I don't know much aboiil
polil ies. In it I understand I heme
;. re a lol of "hot" issue s a round
rigid now, and I rather hoped
lhal. he would speak about
I hem,  Iml  he didu'l or if im
ebel, 1 didn't hear bine 1 also
was   hoping   lhal   some   people
who know more about these
things than I do would ask
him some pertinent questions
when Ihey were given a chance.
mi 1 joined in .when everybody started lei shoul period.
Funny tiling, though, when the
question period I'iualh came
nobody asked him much of
anything al all. Somebody said
something about a man in
Campbell River who has a
criminal record, but Mr. Ben-
i-e-l I didn't know I lie mau. Lots
of ne-ople- in Campbell River
have criminal  records,  1  think.
Afler a while Mr. Smith
Ihsinke-d Mr. Bennell and
cvcrybndv went away. All Ihsil
wfis li-fl we're lhe books, rubbers, brief-cases, and timbrel-
I.is lhal belonged |n people who
nsid fainted, and had been sort
ol pushed out. sl ill slandin.g, vo
the sub humans in lhe- hall, who
I'ee'ivesl limn; joyously Taken
al I around il u as a prel ly poor
(Continued on Page 4)
See  FROM  WHERE   I  SAT Thursday, February 27, 1958
THE    UBYSSEY
Page 3
General Meeting
Or Rep. Assembly?
(Ed.. Note — The following are excerpts from the Report
of the Committee to Investigate Representative Government
at UBC which give the arguments for replacing the general
meeting with a representative Assembly. Students' Council
has adopted this report.)
THE THREE "PSYCHIATRISTS" don't need the beards to cover up their faces. We
know they are really Ken McGill, Clayt Davis, and Gerry Pearl, second-year Med. students who will take part in the entertainment for their Medical Ball on March 5th.
The young sweet thing is Debbie Greenberg. —photo by Jack Reclerman
Eugene Loring To Highlight
Next Week Dance Festival
By   MARY   WILKINS
as participating in the Festival A  workshop  for  dancers  of s
Workshop, March 7 and 8. all  ayes  and  abilities  will   be!
Ewsene Loring,  one of Am- Thursday.   Mr.   Loring   will      hdd   Fl'id;i>'   and   Saturday   of;
erica's   foremost   choreograph-     deliver the first  Koerner Lee-      [hv    Fi-st'val    Week.    Details
ers, will  appear al UBC  next      lure at  8.30  in  room   1 OH,  the
week to take part in the UBC      Buchanan     Building.    Subject
Festival of Dance, March 3  lo      of this tree talk will be "Dance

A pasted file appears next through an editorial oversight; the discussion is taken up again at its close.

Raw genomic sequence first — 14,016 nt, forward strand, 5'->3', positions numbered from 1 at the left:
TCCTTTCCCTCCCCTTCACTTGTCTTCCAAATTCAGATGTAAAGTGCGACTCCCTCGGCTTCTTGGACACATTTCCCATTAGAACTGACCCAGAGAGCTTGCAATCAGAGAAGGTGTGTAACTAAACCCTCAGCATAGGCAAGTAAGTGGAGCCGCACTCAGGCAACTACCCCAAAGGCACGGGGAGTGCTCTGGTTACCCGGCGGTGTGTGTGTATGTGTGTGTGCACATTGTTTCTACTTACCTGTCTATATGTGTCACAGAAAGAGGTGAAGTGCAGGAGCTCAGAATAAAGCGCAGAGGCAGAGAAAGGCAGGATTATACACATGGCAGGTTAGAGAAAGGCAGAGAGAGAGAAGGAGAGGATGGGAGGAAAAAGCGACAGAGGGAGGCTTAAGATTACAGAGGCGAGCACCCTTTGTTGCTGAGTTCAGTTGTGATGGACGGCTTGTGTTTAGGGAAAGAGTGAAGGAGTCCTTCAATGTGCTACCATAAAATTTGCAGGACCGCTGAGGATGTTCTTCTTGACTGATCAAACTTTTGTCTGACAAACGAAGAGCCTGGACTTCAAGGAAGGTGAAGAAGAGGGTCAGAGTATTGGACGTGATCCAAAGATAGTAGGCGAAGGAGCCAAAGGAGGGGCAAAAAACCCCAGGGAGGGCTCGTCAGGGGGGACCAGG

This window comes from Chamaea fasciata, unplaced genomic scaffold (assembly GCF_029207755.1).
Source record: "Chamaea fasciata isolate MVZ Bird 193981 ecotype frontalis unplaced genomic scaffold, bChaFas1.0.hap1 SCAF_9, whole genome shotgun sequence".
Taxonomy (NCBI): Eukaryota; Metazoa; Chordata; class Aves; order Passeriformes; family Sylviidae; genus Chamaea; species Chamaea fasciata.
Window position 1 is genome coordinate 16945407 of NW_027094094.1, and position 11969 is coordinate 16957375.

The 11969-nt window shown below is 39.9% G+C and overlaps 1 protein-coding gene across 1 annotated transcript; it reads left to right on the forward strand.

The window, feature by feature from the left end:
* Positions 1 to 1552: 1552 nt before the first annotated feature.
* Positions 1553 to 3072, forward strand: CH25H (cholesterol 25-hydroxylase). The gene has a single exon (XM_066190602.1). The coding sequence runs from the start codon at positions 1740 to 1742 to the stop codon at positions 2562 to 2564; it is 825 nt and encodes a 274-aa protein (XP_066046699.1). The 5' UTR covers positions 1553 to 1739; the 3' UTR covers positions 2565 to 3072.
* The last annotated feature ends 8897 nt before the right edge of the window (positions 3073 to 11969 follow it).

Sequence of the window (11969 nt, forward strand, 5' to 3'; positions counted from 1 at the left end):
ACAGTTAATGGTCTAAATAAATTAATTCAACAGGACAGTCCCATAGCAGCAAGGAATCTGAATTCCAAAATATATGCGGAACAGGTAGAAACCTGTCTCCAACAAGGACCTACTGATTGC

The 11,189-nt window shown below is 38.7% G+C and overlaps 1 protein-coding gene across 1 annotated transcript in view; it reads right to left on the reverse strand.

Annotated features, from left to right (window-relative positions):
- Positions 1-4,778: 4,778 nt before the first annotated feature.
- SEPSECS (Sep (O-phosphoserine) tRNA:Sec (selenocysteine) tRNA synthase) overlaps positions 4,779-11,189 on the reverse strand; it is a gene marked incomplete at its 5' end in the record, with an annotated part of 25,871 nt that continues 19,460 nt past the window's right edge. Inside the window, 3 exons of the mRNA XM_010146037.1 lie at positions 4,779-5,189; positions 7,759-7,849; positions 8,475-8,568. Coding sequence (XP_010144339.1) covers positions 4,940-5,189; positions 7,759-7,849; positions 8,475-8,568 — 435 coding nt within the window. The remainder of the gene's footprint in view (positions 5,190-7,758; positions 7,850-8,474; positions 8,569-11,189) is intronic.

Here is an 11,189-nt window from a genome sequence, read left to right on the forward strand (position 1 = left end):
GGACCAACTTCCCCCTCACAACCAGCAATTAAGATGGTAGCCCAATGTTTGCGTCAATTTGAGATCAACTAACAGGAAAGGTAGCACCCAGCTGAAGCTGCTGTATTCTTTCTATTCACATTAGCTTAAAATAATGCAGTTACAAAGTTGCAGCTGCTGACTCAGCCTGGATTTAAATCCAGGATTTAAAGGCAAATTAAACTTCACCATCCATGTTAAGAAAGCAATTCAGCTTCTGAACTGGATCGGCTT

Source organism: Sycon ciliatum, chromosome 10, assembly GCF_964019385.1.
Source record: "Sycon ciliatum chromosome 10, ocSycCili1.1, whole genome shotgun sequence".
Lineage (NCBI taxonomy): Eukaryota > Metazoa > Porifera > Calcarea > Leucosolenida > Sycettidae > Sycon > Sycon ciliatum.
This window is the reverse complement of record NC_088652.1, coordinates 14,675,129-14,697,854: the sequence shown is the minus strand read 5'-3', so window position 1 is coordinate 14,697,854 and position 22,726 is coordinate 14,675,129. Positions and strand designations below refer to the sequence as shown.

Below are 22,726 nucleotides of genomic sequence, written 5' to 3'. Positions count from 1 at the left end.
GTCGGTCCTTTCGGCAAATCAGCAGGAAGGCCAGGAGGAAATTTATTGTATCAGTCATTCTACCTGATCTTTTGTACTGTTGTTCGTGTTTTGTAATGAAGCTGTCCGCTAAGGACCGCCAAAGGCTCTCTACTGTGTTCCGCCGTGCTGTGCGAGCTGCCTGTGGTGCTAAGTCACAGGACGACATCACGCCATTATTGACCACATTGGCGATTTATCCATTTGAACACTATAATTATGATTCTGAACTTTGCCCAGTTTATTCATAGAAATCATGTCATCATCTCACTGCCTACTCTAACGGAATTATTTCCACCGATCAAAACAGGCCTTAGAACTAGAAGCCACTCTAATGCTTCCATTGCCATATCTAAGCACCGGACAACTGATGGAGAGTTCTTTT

may he obtained from the UBC
School  of Physical  Education.
Climax of the week will bc
8.
Mr, Loring, who is the creator of such bajlels as Billy the
Kid, and Harlequin for President, whose screen credits include Funny Face and Yolan-
da and thc Thief.', will give
three   public   lectures   as   well
ASUS POSTS
OPEN NOW
Nominations for lhe following" positions on the Arls and
.Science Undergraduate S"ci-
ely will  now l>c aeccpiod.
Presidenl. Vise ■■ President,
Treasurer, Sccn-lary, Fourih-
Year Pop., Tint -;i-Y( sir Pep ,
Seesind-Year Hep., and Public
Petal ions  Oil icer.
Nominations, seconded |-y
al, le.'is! two people in either
second or third scar Arls,
must be in Box I sl 1 of the
AMS oll'ice by fi o'clock on
March 4.
Pharmacy
Hosts Valley
Students
the  Dance Festival  Ball,  sponsored bv the UBC Dance Club,
in  the  20th Century."
Mr.   Loring's  second  appear
ance will be'l'or the students in Saturday.   March  8.   at   9   p.m.
Ihe   Auditorium.   Friday   noon, Titkets ari; Slri0 a cou'jk''
March     7.     His     performance The   Festival,   a   UBC   Con- s
will be titled "Dance i.s a Lan- tcnnial   event,   is   being   spun-;
guage" and will describe wh.at «»'<'d   by   the   UBC   School  of
thc   dancers     are     portraying Physical Education, UBC Fine
when   they perform  ballet  and Arls   Committee,     Department!
jive.
Friday evening lie and hi.s
("impari;' will give a panorama
of ballet, lap, jive and free
style dance in the Auditorium
a I  {'..3 0.
Ticket -s for Ihis performance
are as'ailable al Kelly's or sit
lhe CBC School of Physical
Pducal ion,
Tim Dance Fesl i\ al will open
Monday, svuh a "Sbmccmimi
Stomp"  al   C.30   in   Brock   Hall.
Folk l)mmi'i',.c le.-iluru'!.; Harold Ha rlon , Db'eclor of I he annual Summer Dance Festival
at Couchiehing Park, will be
prosciiled Tuesday evening at
(!.:{() in  Brack Hall.
Admission to both Ih.ese
events is 7,)c.
Wednesday. March 5, will,
see the Dance Drama Company from Mew York starring
Emily Frankel and Mark Ryder performing in the Auditorium at 8.30. They will present.   "The   Diamond   Balls",   a
of University Extension, B.C. j
Centennial Committee, UBC [
Dance Club, and the Students' ;
Special Events Committee, j
Two showings of outs-stand- ■
ing films on the dance will bc i
shown for students during the !
week.
Unusual dances from around
I he   world   will   he   shown   at ,
Li.30  noon  Tuesday.   March  4.
Place  lo be announced.
Alan  Thomas of  the  College
of   Educa! ion   will   show   three
cine-dance films made hy Shir- i
lev-   Clark   of   New   York   and j
discuss  evolving   film   form   at j
12.30   noon,   Thursday,   March
0, in Physics 201.
Triggs Again
Best Photog
On Friday afternoon, as a
curtain-raiser lo the Pharmacy
Open House displays, the Facully of Pharmacy and  the P. C.      or the Scimol of Physical  Ed
SI an ley G. Triggs, Totem pbo-
ographer, has won the Ben Hill-
New York slrcel scene ballet; Tou1 Memorial photographs-
"Brsikenburg Concert Ballet" (.,mU.sl ,-,„. t|u, svv,m({ yenr in
and   "Still    Point",   an   award       ,.   v
winning   ballet      featured     oil \      .„  . ,,,••.
,,,,,,„.,'    ,,  ,. i      rriggs     was     awarded     lirst